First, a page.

We installed PYRO into our test computer (Pentium II 350MHz, 192MB SDRAM, Matrox Marvel G200, IBM UltraStar 9LZX hard drive, Adaptec SCSI adapter). Remember your own computer may produce results different from the ones we got.

The installation started straightforwardly. After seating the card into a PCI slot, it was time to install the drivers. The driver installation was awkward, because the installation software wanted files from the Windows 98 disc. We were forced to swap between the installation disc and the Windows disc repeatedly. After installing VideoStudio, the PYRO should have been ready to capture. We used the Sony CCD TRV-900 to provide source footage for the PYRO as it was one of the camcorders that ADS Technologies certifies will work with PYRO (see sidebar). Since we were using a Sony camcorder, the documentation noted that we needed to get into the IEEE 1394 drivers to select the proper setting. A small adjustment to make, but one that less-computer-literate people might run into trouble with.

PYRO relies on VideoStudio for capturing video and that is where the fun starts. Because the PYRO doesn’t have composite or S-video preview outputs, you have to monitor your capture on the camcorder, which could be diffucult without an LCD monitor, or in the preview window of VideoStudio.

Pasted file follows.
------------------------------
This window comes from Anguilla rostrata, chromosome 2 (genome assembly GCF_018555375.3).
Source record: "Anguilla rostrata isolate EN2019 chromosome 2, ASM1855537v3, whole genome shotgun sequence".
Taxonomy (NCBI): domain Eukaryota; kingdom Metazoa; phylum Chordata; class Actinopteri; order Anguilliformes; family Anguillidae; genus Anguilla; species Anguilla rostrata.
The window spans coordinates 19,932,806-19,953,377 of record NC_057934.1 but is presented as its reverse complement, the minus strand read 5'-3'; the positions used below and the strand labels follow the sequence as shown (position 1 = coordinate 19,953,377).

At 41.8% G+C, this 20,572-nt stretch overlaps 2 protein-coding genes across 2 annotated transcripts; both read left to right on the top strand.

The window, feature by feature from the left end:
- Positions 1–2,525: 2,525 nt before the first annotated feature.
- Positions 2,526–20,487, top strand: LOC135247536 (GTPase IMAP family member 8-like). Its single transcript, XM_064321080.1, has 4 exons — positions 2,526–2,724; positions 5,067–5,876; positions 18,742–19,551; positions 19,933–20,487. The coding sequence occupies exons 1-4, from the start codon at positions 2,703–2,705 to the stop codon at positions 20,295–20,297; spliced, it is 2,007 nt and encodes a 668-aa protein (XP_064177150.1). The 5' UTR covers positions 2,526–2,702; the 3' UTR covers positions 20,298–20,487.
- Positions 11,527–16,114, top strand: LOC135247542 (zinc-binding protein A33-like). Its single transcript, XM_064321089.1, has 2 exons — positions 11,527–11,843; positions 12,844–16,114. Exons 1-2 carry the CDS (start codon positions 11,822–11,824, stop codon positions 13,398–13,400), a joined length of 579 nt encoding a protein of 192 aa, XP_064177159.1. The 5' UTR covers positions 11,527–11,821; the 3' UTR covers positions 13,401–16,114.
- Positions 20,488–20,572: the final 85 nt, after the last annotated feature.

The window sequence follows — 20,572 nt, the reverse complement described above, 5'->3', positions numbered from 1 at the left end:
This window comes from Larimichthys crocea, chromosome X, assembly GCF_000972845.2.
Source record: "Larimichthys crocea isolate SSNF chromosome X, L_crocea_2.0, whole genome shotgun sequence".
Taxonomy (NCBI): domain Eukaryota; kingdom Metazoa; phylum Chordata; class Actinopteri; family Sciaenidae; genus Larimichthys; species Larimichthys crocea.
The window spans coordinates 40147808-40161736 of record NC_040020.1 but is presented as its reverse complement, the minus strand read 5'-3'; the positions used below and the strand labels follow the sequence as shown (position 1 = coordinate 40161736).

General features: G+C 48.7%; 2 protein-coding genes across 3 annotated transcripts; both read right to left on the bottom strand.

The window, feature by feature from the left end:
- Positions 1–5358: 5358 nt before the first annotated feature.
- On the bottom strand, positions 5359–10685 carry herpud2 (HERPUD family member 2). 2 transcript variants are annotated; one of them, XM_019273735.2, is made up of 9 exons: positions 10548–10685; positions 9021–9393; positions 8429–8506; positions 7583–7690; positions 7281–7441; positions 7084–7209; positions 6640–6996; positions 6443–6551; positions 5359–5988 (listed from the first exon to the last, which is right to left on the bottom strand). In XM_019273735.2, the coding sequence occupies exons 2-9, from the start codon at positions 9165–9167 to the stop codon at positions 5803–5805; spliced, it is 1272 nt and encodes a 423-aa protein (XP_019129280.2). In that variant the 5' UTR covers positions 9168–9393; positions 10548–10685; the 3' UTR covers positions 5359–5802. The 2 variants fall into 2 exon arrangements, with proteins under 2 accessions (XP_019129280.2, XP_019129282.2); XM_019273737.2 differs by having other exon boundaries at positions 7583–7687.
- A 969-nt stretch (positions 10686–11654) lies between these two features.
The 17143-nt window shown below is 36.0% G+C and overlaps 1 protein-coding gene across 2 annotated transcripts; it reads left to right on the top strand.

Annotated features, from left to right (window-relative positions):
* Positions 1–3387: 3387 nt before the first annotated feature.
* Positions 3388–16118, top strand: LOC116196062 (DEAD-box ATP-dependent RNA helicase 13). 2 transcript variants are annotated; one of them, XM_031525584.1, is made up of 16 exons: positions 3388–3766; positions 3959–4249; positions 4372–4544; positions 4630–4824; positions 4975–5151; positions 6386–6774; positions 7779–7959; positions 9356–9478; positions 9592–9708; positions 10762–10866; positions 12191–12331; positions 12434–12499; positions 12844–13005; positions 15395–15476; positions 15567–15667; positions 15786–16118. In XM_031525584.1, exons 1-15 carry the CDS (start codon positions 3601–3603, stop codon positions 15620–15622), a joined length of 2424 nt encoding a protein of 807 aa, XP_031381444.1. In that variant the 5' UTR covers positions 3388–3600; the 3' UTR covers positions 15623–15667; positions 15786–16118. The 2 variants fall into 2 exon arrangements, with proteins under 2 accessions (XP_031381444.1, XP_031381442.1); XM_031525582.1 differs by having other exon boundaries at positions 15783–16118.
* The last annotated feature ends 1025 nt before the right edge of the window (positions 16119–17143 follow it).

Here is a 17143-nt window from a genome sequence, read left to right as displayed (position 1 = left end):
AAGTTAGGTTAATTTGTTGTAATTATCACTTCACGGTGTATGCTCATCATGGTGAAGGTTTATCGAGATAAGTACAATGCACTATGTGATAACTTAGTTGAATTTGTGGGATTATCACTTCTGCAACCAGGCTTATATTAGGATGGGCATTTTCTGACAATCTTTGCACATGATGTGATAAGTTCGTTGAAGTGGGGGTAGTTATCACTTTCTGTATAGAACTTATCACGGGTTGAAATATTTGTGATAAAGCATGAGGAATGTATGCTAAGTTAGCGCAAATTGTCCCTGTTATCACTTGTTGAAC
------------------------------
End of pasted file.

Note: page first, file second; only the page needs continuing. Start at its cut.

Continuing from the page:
At first, everything went well. The PYRO didn’t drop frames and the capture was proceeding as expected. After capturing a few clips, trimming them and moving them into VideoStudio for editing, it was time to output back to the camcorder.

At this point, the PYRO seemed like a decent FireWire card. But then things went awry. On the next attempt to capture, the PYRO started spitting out nasty error messages. How it was capturing correctly one moment, and then not at all the next, is still a mystery. After a futile check of the Web site for new drivers, we reinstalled the old drivers and the card worked again, for awhile. But soon it was spitting out error messages again.

This PYRO Didn’t Light a Fire

The promise of a FireWire card that costs less than half the price of its competition seems too good to be true and in a way, it may be. The PYRO limits its users to one video editing program, preventing users from stepping up to more advanced software in the future. Combine that with the fact that the drivers seem to be somewhat buggy, and this PYRO gets an icy reception from this reviewer. -LL

Tech Specs: ADS Technologies PYRO IEEE 1394 Capture Card

Platform: PC

Bundled Software: Ulead VideoStudio

Inputs and Outputs: 3x IEEE 1394 (2x external, 1 internal)

Minimum System Requirements

Slot: PCI

Processor: Pentium 233MHz


Operating System: Microsoft Windows 98

Other: 1GB Hard Drive, CD-ROM, sound card

Recommended System

Processor: Pentium II 333MHz


Operating System: Windows 98 SE

Other: AGP video card, 4GB hard drive


  • Low price


  • Doesn’t work with MediaStudio Pro or Premiere
  • Crashes
  • Only works with certain camcorders (see sidebar)
  • No Windows NT or Windows 95 support (or Mac or BeOS)


You get what you pay for and PYRO might leave you feeling burned.